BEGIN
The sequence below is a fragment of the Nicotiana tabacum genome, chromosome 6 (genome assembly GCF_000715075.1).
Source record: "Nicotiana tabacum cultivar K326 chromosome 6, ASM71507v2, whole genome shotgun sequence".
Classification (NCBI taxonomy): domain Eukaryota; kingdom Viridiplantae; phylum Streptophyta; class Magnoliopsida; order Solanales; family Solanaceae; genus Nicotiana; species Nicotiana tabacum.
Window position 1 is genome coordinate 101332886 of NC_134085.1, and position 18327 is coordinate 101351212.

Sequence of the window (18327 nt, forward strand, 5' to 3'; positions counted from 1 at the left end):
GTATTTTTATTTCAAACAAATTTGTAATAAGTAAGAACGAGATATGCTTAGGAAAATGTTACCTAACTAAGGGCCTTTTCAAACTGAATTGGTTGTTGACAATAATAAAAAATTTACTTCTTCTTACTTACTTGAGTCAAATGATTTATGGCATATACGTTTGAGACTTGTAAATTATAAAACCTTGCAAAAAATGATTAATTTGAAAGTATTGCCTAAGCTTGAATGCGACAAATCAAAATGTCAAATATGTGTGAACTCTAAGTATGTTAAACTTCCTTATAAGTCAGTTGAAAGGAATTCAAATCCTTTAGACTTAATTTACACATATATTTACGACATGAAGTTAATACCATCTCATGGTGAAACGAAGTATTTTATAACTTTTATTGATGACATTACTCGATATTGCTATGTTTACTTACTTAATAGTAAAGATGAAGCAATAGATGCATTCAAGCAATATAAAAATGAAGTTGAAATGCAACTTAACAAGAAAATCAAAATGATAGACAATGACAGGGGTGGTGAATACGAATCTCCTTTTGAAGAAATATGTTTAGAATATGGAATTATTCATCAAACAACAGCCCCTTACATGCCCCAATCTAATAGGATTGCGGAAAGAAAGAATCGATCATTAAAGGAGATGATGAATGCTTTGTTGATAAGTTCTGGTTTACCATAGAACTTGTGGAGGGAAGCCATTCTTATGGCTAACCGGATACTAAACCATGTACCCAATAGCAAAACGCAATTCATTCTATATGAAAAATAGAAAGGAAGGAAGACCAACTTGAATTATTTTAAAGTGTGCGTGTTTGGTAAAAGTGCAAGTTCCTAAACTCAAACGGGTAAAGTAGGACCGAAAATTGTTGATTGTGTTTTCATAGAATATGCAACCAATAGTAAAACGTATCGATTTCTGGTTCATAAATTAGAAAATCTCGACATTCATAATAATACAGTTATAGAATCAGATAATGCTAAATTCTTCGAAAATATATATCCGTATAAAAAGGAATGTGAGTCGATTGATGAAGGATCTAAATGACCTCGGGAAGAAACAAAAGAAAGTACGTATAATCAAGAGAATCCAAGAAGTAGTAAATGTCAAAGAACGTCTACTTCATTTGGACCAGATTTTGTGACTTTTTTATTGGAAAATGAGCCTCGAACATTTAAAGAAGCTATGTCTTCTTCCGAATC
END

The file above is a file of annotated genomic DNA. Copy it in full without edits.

The sequence below is a fragment of the Nicotiana tabacum genome, chromosome 6 (genome assembly GCF_000715075.1).
Source record: "Nicotiana tabacum cultivar K326 chromosome 6, ASM71507v2, whole genome shotgun sequence".
Classification (NCBI taxonomy): domain Eukaryota; kingdom Viridiplantae; phylum Streptophyta; class Magnoliopsida; order Solanales; family Solanaceae; genus Nicotiana; species Nicotiana tabacum.
Window position 1 is genome coordinate 101332886 of NC_134085.1, and position 18327 is coordinate 101351212.

Sequence of the window (18327 nt, forward strand, 5' to 3'; positions counted from 1 at the left end):
GTATTTTTATTTCAAACAAATTTGTAATAAGTAAGAACGAGATATGCTTAGGAAAATGTTACCTAACTAAGGGCCTTTTCAAACTGAATTGGTTGTTGACAATAATAAAAAATTTACTTCTTCTTACTTACTTGAGTCAAATGATTTATGGCATATACGTTTGAGACTTGTAAATTATAAAACCTTGCAAAAAATGATTAATTTGAAAGTATTGCCTAAGCTTGAATGCGACAAATCAAAATGTCAAATATGTGTGAACTCTAAGTATGTTAAACTTCCTTATAAGTCAGTTGAAAGGAATTCAAATCCTTTAGACTTAATTTACACATATATTTACGACATGAAGTTAATACCATCTCATGGTGAAACGAAGTATTTTATAACTTTTATTGATGACATTACTCGATATTGCTATGTTTACTTACTTAATAGTAAAGATGAAGCAATAGATGCATTCAAGCAATATAAAAATGAAGTTGAAATGCAACTTAACAAGAAAATCAAAATGATAGACAATGACAGGGGTGGTGAATACGAATCTCCTTTTGAAGAAATATGTTTAGAATATGGAATTATTCATCAAACAACAGCCCCTTACATGCCCCAATCTAATAGGATTGCGGAAAGAAAGAATCGATCATTAAAGGAGATGATGAATGCTTTGTTGATAAGTTCTGGTTTACCATAGAACTTGTGGAGGGAAGCCATTCTTATGGCTAACCGGATACTAAACCATGTACCCAATAGCAAAACGCAATTCATTCTATATGAAAAATAGAAAGGAAGGAAGACCAACTTGAATTATTTTAAAGTGTGCGTGTTTGGTAAAAGTGCAAGTTCCTAAACTCAAACGGGTAAAGTAGGACCGAAAATTGTTGATTGTGTTTTCATAGAATATGCAACCAATAGTAAAACGTATCGATTTCTGGTTCATAAATTAGAAAATCTCGACATTCATAATAATACAGTTATAGAATCAGATAATGCTAAATTCTTCGAAAATATATATCCGTATAAAAAGGAATGTGAGTCGATTGATGAAGGATCTAAATGACCTCGGGAAGAAACAAAAGAAAGTACGTATAATCAAGAGAATCCAAGAAGTAGTAAATGTCAAAGAACGTCTACTTCATTTGGACCAGATTTTGTGACTTTTTTATTGGAAAATGAGCCTCGAACATTTAAAGAAGCTATGTCTTCTTCCGAATC